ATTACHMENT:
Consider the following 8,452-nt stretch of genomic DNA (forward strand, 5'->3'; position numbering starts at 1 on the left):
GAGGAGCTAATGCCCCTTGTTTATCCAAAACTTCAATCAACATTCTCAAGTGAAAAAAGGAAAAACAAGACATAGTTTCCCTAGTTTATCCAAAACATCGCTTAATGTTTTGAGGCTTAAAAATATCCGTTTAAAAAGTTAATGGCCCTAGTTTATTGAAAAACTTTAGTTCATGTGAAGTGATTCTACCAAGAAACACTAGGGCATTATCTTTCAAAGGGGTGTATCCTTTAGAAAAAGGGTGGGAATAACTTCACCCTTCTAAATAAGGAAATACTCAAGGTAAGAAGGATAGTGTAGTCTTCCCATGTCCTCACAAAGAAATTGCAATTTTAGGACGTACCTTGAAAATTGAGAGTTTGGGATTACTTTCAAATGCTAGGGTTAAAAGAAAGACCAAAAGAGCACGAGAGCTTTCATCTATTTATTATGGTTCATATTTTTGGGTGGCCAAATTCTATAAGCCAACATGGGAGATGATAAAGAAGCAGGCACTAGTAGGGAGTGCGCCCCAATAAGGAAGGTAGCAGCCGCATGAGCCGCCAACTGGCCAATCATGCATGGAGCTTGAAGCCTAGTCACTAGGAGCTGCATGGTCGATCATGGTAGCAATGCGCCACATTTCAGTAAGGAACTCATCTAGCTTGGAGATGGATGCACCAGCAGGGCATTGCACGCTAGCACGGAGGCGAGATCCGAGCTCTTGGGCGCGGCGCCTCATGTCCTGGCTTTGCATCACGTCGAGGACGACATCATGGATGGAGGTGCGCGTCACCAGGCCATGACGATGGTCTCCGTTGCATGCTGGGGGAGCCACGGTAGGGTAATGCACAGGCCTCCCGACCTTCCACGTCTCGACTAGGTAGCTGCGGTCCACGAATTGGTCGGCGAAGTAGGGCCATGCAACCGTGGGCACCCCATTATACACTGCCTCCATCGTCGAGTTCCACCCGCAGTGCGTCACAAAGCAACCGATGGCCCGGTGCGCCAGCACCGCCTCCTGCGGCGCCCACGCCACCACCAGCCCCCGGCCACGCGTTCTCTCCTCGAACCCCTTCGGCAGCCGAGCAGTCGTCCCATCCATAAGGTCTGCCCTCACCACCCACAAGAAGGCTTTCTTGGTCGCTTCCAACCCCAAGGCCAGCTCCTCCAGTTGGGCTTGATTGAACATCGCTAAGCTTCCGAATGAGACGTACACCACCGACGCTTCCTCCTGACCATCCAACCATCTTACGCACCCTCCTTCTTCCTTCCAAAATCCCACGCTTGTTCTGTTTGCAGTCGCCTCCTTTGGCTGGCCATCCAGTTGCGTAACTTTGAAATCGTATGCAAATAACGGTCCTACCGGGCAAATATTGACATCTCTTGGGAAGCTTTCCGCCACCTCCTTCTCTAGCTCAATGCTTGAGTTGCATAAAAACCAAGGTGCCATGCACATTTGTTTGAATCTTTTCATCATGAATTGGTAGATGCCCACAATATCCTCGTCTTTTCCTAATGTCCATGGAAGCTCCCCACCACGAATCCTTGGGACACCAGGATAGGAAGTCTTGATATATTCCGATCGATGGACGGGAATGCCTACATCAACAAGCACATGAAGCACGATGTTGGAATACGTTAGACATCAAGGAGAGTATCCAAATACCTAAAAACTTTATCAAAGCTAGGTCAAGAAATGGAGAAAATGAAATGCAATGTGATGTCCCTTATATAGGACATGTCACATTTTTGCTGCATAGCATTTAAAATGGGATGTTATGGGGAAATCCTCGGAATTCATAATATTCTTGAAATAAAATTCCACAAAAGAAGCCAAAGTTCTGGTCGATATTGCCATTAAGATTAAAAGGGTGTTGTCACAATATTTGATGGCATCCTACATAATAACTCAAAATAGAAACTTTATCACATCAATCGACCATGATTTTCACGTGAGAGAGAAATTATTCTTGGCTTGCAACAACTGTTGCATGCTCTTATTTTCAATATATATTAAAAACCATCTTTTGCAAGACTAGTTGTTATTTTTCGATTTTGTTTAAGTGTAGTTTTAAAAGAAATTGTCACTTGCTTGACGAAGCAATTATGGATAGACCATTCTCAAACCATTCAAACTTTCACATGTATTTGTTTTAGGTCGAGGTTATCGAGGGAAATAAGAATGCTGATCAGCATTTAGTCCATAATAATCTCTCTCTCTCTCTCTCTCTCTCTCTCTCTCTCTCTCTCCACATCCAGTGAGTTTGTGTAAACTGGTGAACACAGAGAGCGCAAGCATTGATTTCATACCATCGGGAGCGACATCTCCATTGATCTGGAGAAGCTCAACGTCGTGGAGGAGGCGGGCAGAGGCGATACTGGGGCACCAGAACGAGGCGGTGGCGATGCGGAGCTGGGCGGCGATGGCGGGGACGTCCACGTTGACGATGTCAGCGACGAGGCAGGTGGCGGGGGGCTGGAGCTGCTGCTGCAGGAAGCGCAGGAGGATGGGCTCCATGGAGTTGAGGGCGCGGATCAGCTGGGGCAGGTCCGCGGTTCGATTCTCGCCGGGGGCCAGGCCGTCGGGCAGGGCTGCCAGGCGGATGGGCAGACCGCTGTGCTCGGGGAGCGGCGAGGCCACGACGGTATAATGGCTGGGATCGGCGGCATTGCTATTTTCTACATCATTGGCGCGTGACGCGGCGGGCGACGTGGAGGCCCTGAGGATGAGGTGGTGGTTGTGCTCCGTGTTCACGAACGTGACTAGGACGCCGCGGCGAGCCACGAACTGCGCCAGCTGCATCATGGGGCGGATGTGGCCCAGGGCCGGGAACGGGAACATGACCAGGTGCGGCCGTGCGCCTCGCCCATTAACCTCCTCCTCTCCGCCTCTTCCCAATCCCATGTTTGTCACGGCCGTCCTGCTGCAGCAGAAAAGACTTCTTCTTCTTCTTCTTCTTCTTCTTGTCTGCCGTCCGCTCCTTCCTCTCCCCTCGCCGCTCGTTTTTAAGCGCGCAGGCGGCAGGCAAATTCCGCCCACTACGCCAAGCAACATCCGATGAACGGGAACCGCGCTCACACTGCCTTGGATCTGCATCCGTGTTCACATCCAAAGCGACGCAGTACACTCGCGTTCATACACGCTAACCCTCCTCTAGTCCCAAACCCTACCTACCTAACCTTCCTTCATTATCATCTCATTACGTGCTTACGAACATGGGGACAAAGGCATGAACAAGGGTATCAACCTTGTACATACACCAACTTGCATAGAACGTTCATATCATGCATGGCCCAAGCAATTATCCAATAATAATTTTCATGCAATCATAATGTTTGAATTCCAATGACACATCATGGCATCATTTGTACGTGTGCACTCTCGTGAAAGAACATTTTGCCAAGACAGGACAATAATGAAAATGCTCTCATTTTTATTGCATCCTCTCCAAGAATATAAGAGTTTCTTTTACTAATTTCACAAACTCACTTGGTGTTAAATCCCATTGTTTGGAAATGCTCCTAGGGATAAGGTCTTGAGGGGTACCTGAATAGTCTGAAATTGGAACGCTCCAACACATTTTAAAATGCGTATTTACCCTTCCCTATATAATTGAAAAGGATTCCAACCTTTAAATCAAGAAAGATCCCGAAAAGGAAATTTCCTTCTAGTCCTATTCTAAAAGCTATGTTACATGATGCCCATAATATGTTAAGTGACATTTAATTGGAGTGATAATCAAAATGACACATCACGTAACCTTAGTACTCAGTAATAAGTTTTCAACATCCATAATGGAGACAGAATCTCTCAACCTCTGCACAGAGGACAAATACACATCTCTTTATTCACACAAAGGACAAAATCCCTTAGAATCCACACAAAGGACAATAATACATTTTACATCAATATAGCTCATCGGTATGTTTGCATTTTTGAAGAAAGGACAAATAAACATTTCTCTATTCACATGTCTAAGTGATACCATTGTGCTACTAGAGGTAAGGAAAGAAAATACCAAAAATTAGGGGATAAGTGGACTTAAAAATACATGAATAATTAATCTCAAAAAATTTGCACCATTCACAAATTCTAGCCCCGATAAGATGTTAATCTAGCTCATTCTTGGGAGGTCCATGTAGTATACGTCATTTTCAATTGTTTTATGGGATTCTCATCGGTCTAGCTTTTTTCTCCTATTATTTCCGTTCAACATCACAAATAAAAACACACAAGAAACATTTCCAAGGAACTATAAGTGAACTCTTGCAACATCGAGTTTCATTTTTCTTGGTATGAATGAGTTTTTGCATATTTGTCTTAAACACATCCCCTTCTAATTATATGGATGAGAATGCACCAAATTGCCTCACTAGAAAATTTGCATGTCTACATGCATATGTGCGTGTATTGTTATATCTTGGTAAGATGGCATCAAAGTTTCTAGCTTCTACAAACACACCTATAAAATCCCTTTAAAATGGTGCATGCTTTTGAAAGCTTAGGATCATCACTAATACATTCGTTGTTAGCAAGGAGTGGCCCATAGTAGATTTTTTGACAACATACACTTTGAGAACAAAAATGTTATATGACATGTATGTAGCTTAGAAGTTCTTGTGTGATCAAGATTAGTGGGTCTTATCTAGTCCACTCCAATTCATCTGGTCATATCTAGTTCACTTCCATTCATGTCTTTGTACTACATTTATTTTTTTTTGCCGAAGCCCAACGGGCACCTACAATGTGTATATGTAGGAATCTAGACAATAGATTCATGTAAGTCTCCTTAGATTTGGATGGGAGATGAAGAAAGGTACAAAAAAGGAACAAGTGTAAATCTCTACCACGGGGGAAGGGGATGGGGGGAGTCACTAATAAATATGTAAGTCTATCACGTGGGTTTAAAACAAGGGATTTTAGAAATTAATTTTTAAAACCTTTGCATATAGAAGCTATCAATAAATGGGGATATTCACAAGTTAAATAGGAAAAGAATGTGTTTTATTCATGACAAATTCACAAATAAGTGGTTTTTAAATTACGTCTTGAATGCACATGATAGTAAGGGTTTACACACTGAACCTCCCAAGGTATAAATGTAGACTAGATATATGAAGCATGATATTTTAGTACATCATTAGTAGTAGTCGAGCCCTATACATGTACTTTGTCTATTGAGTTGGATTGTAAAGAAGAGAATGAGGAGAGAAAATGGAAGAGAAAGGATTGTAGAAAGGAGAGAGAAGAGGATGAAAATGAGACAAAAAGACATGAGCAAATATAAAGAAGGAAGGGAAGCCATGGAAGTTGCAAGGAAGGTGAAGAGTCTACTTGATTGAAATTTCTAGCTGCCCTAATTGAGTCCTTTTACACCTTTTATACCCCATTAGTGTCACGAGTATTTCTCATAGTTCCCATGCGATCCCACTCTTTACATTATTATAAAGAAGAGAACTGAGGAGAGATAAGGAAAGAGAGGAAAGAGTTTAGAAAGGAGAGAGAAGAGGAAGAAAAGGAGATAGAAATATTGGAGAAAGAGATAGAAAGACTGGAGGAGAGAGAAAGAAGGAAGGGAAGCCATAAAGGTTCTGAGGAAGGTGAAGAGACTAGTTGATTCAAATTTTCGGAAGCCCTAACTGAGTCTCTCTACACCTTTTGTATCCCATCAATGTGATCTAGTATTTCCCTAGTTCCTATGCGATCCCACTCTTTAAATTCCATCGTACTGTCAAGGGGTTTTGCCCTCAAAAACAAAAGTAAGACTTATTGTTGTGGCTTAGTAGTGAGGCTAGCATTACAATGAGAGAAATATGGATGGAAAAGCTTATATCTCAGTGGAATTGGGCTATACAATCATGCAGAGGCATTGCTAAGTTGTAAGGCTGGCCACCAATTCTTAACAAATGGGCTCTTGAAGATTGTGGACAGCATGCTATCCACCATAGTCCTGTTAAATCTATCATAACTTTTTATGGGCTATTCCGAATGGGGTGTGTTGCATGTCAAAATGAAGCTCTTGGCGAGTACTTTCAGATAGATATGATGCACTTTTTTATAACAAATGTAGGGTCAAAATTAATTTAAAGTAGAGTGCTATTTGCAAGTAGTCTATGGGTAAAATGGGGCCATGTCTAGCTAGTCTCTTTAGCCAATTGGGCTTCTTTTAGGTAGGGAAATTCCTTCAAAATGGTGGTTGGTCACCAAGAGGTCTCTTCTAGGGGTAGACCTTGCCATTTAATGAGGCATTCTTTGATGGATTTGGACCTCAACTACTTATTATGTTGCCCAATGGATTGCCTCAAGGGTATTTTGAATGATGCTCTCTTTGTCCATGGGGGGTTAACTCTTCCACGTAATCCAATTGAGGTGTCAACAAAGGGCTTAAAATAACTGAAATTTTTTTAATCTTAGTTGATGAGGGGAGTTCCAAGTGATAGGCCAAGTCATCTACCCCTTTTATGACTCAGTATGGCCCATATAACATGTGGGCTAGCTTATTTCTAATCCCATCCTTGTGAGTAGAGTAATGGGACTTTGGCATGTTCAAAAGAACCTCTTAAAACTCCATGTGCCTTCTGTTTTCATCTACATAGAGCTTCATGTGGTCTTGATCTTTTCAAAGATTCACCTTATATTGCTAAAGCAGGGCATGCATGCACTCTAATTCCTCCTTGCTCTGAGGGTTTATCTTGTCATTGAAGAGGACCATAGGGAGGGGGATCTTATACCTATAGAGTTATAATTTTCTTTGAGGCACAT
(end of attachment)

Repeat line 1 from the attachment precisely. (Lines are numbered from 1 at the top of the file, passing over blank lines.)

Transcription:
Consider the following 8,452-nt stretch of genomic DNA (forward strand, 5'->3'; position numbering starts at 1 on the left):